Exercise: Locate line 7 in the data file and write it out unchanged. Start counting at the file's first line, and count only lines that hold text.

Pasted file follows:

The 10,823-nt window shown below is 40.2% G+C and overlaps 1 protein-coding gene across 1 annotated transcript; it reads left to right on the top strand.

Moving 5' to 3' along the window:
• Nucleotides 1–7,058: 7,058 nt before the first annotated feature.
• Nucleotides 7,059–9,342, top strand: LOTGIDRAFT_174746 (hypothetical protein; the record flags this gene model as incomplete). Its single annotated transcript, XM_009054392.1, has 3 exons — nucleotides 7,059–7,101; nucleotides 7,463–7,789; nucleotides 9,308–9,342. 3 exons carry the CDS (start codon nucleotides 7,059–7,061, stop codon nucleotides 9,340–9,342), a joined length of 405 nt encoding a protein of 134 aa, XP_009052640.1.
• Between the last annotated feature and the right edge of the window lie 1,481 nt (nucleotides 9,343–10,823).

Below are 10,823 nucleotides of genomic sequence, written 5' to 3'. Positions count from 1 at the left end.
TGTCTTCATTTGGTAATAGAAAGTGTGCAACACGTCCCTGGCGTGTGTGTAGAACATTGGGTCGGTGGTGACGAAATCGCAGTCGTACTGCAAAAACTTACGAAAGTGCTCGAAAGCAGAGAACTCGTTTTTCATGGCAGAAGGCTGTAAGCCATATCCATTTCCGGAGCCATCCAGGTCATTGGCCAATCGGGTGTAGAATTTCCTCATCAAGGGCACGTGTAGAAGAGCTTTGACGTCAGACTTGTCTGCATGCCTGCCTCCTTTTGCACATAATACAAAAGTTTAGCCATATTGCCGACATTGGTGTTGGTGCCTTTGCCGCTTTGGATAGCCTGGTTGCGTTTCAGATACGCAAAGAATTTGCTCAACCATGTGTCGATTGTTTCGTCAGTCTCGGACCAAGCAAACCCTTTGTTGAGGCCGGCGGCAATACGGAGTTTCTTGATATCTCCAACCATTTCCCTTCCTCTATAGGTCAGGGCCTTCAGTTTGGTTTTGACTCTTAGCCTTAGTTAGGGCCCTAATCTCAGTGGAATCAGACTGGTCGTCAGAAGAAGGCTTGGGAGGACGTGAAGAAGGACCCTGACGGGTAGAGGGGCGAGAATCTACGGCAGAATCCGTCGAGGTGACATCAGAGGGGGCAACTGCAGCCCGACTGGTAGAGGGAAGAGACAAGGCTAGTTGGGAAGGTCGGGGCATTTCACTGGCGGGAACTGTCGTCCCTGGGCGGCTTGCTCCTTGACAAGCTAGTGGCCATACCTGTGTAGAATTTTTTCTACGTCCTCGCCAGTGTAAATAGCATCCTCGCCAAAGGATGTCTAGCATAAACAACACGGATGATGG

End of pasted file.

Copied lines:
TGTCTTCATTTGGTAATAGAAAGTGTGCAACACGTCCCTGGCGTGTGTGTAGAACATTGGGTCGGTGGTGACGAAATCGCAGTCGTACTGCAAAAACTTACGAAAGTGCTCGAAAGCAGAGAACTCGTTTTTCATGGCAGAAGGCTGTAAGCCATATCCATTTCCGGAGCCATCCAGGTCATTGGCCAATCGGGTGTAGAATTTCCTCATCAAGGGCACGTGTAGAAGAGCTTTGACGTCAGACTTGTCTGCATGCCTGCCTCCTTTTGCACATAATACAAAAGTTTAGCCATATTGCCGACATTGGTGTTGGTGCCTTTGCCGCTTTGGATAGCCTGGTTGCGTTTCAGATACGCAAAGAATTTGCTCAACCATGTGTCGATTGTTTCGTCAGTCTCGGACCAAGCAAACCCTTTGTTGAGGCCGGCGGCAATACGGAGTTTCTTGATATCTCCAACCATTTCCCTTCCTCTATAGGTCAGGGCCTTCAGTTTGGTTTTGACTCTTAGCCTTAGTTAGGGCCCTAATCTCAGTGGAATCAGACTGGTCGTCAGAAGAAGGCTTGGGAGGACGTGAAGAAGGACCCTGACGGGTAGAGGGGCGAGAATCTACGGCAGAATCCGTCGAGGTGACATCAGAGGGGGCAACTGCAGCCCGACTGGTAGAGGGAAGAGACAAGGCTAGTTGGGAAGGTCGGGGCATTTCACTGGCGGGAACTGTCGTCCCTGGGCGGCTTGCTCCTTGACAAGCTAGTGGCCATACCTGTGTAGAATTTTTTCTACGTCCTCGCCAGTGTAAATAGCATCCTCGCCAAAGGATGTCTAGCATAAACAACACGGATGATGG